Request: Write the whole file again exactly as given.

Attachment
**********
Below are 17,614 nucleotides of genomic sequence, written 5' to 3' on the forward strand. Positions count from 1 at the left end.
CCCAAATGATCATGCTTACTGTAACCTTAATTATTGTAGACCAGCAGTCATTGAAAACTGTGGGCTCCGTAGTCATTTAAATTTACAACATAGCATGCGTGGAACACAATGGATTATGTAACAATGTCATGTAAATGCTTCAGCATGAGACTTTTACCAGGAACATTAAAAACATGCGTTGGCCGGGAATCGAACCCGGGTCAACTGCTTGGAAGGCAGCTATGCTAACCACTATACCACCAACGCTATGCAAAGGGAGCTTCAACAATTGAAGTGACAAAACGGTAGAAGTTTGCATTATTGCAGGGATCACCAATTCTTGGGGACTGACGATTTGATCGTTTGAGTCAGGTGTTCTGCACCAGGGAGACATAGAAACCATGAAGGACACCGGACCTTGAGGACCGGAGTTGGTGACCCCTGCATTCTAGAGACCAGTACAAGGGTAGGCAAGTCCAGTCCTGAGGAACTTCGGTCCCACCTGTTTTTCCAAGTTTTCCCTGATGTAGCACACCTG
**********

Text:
Below are 17,614 nucleotides of genomic sequence, written 5' to 3' on the forward strand. Positions count from 1 at the left end.
CCCAAATGATCATGCTTACTGTAACCTTAATTATTGTAGACCAGCAGTCATTGAAAACTGTGGGCTCCGTAGTCATTTAAATTTACAACATAGCATGCGTGGAACACAATGGATTATGTAACAATGTCATGTAAATGCTTCAGCATGAGACTTTTACCAGGAACATTAAAAACATGCGTTGGCCGGGAATCGAACCCGGGTCAACTGCTTGGAAGGCAGCTATGCTAACCACTATACCACCAACGCTATGCAAAGGGAGCTTCAACAATTGAAGTGACAAAACGGTAGAAGTTTGCATTATTGCAGGGATCACCAATTCTTGGGGACTGACGATTTGATCGTTTGAGTCAGGTGTTCTGCACCAGGGAGACATAGAAACCATGAAGGACACCGGACCTTGAGGACCGGAGTTGGTGACCCCTGCATTCTAGAGACCAGTACAAGGGTAGGCAAGTCCAGTCCTGAGGAACTTCGGTCCCACCTGTTTTTCCAAGTTTTCCCTGATGTAGCACACCTG